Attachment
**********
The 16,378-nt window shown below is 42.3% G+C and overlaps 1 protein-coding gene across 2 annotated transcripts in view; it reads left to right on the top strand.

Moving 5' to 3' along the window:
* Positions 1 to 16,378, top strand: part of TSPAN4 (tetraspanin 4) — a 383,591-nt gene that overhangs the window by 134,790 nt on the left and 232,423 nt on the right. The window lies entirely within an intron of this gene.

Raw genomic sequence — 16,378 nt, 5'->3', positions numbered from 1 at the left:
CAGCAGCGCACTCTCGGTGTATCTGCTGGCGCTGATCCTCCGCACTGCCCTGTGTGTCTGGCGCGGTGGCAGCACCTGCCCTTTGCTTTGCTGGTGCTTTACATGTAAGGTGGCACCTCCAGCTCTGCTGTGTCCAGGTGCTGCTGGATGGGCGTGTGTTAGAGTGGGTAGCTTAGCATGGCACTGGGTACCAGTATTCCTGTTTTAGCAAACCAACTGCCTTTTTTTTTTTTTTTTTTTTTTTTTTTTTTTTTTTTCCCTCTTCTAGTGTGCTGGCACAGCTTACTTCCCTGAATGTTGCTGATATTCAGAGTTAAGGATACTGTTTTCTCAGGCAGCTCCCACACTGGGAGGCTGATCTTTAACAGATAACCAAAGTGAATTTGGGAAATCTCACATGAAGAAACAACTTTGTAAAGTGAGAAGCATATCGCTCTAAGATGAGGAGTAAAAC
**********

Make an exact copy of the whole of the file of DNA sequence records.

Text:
The 16,378-nt window shown below is 42.3% G+C and overlaps 1 protein-coding gene across 2 annotated transcripts in view; it reads left to right on the top strand.

Moving 5' to 3' along the window:
* Positions 1 to 16,378, top strand: part of TSPAN4 (tetraspanin 4) — a 383,591-nt gene that overhangs the window by 134,790 nt on the left and 232,423 nt on the right. The window lies entirely within an intron of this gene.

Raw genomic sequence — 16,378 nt, 5'->3', positions numbered from 1 at the left:
CAGCAGCGCACTCTCGGTGTATCTGCTGGCGCTGATCCTCCGCACTGCCCTGTGTGTCTGGCGCGGTGGCAGCACCTGCCCTTTGCTTTGCTGGTGCTTTACATGTAAGGTGGCACCTCCAGCTCTGCTGTGTCCAGGTGCTGCTGGATGGGCGTGTGTTAGAGTGGGTAGCTTAGCATGGCACTGGGTACCAGTATTCCTGTTTTAGCAAACCAACTGCCTTTTTTTTTTTTTTTTTTTTTTTTTTTTTTTTTTTTCCCTCTTCTAGTGTGCTGGCACAGCTTACTTCCCTGAATGTTGCTGATATTCAGAGTTAAGGATACTGTTTTCTCAGGCAGCTCCCACACTGGGAGGCTGATCTTTAACAGATAACCAAAGTGAATTTGGGAAATCTCACATGAAGAAACAACTTTGTAAAGTGAGAAGCATATCGCTCTAAGATGAGGAGTAAAAC